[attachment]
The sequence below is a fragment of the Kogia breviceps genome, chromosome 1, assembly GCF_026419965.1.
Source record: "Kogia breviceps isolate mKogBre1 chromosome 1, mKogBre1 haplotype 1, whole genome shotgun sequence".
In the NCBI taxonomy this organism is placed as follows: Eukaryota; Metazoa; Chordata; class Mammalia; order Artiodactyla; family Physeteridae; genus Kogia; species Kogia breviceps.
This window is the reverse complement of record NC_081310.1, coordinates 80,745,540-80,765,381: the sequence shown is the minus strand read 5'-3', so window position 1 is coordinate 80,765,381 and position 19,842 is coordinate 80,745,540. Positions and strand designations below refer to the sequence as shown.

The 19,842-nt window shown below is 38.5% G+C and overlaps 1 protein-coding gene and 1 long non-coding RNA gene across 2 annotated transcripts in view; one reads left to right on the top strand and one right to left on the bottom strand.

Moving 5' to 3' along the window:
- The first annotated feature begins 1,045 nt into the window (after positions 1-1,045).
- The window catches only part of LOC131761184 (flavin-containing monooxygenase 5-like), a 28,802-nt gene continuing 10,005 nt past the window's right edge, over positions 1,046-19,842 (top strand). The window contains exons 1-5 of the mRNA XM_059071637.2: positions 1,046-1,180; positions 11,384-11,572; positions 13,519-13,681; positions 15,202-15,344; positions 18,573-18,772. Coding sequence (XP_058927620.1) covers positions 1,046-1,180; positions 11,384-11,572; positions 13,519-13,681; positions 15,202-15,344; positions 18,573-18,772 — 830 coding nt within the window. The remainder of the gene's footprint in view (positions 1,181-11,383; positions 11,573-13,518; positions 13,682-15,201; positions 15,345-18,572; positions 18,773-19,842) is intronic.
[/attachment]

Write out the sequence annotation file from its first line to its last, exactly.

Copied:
The sequence below is a fragment of the Kogia breviceps genome, chromosome 1, assembly GCF_026419965.1.
Source record: "Kogia breviceps isolate mKogBre1 chromosome 1, mKogBre1 haplotype 1, whole genome shotgun sequence".
In the NCBI taxonomy this organism is placed as follows: Eukaryota; Metazoa; Chordata; class Mammalia; order Artiodactyla; family Physeteridae; genus Kogia; species Kogia breviceps.
This window is the reverse complement of record NC_081310.1, coordinates 80,745,540-80,765,381: the sequence shown is the minus strand read 5'-3', so window position 1 is coordinate 80,765,381 and position 19,842 is coordinate 80,745,540. Positions and strand designations below refer to the sequence as shown.

The 19,842-nt window shown below is 38.5% G+C and overlaps 1 protein-coding gene and 1 long non-coding RNA gene across 2 annotated transcripts in view; one reads left to right on the top strand and one right to left on the bottom strand.

Moving 5' to 3' along the window:
- The first annotated feature begins 1,045 nt into the window (after positions 1-1,045).
- The window catches only part of LOC131761184 (flavin-containing monooxygenase 5-like), a 28,802-nt gene continuing 10,005 nt past the window's right edge, over positions 1,046-19,842 (top strand). The window contains exons 1-5 of the mRNA XM_059071637.2: positions 1,046-1,180; positions 11,384-11,572; positions 13,519-13,681; positions 15,202-15,344; positions 18,573-18,772. Coding sequence (XP_058927620.1) covers positions 1,046-1,180; positions 11,384-11,572; positions 13,519-13,681; positions 15,202-15,344; positions 18,573-18,772 — 830 coding nt within the window. The remainder of the gene's footprint in view (positions 1,181-11,383; positions 11,573-13,518; positions 13,682-15,201; positions 15,345-18,572; positions 18,773-19,842) is intronic.